Investors Rush To Buy European Stocks And Emerging Market Debt After Macron Win

Investors Rush To Buy European Stocks And Emerging Market Debt After Macron Win

Following the French election, investors plowed a record amount of cash into European equities according to Bank of America Merrill Lynch’s weekly flow show report. In what can only be described as a complete 180 by BAML investors, $6.1 billion flowed into European equities following Macron’s win, the largest weekly flow for European stocks on record. As shown in the chart below, the only other time flows came close to reaching this level was the beginning of 2015 when the ECB began its quantitative easing program. Emerging Market debt is also hot again with investors.

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BoA: Emerging Market Debt and European stocks are hot

As investors rushed to buy into Europe, according to Bank of America’s data of a fled Japan. Japan equity funds recorded the largest outflow in 30 weeks with $2.7 billion moving away from the country. Chief Investment Strategist Michael Hartnett argues that these outflows signal a contrarian buy for Japanese thanks to depressed investor sentiment towards the country.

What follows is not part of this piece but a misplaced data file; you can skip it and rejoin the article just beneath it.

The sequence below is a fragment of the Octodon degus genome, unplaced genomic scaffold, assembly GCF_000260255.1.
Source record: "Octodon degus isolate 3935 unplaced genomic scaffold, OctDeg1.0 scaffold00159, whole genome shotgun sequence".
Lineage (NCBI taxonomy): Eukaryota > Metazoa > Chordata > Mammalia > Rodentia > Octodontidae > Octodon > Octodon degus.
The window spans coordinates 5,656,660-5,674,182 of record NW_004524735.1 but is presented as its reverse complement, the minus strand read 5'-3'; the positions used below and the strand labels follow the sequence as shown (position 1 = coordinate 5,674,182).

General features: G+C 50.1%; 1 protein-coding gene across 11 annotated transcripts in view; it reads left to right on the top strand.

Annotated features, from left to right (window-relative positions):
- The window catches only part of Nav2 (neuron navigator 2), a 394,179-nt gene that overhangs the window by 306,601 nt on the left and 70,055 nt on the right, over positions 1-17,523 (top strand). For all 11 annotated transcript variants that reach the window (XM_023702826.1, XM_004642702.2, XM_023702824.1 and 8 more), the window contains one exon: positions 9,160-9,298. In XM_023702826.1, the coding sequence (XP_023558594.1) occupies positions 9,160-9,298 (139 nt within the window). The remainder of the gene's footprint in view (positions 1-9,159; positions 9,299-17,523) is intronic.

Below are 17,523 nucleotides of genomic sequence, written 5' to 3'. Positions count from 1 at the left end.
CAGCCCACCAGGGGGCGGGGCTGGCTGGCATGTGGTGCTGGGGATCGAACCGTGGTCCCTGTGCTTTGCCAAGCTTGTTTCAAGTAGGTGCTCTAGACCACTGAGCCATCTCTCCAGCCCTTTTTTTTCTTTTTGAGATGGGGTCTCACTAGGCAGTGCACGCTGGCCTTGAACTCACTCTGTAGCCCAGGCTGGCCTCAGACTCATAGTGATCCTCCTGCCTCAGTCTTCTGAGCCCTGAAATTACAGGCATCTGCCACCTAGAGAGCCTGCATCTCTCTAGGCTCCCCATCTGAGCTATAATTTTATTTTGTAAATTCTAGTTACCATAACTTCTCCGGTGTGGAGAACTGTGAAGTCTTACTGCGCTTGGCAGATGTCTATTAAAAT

Overall, for the week of 5/10/17, European equities were the largest winners. For the second straight week, US equities saw outflows of $2.4 billion while bond funds attracted $4.4 billion. High yield bond funds were the only fixed-income class to see outflows for the third consecutive week with $1.3 billion leaving the asset class. Investment-grade bond funds attracted $3.6 billion stretching their winning streak to 20 weeks.

Emerging market debt and equity funds both attracted inflows. Emerging market equity flows totaled $2.6 billion, the largest inflows in seven weeks of positive flows. Emerging market debt funds attracted $1.1 billion the 15th straight week of positive flows.

Overall, equities attracted $8.8 billion of inflows, and for the first time in a long time, mutual funds actually attracted inflows of $0.9 billion. For the past 80 weeks, investors have consistently withdrawn funds from actively managed mutual funds and rotated into passive ETFs.

EM equity puts too cheap given near-record wide gap: BAML

Still, this positive flow is relatively insignificant in the grand scheme of things with $48.1 billion of outflows from active mutual funds so far this year. For some comparison, passive equity funds have attracted $174.9 billion year-to-date 7.9% of total equity ETF industry assets under management.

While equity ETFs might be winning the battle for investor cash compared to mutual funds, even these fashionable instruments have not been able to convince investors that equities are better than bonds over the past ten years. Indeed, according to Bank of America’s data, over the past ten years, bond funds have attracted $1.6 trillion compared to just $0.2 trillion for equity funds. This trend seems to have slowed this year with equity inflows of $126.8 billion keeping pace with bond inflows of $144.1 billion year-to-date.BoA: Investors Rush To Buy Europe And Emerging Market Debt After Macron Win BoA: Investors Rush To Buy Europe And Emerging Market Debt After Macron Win

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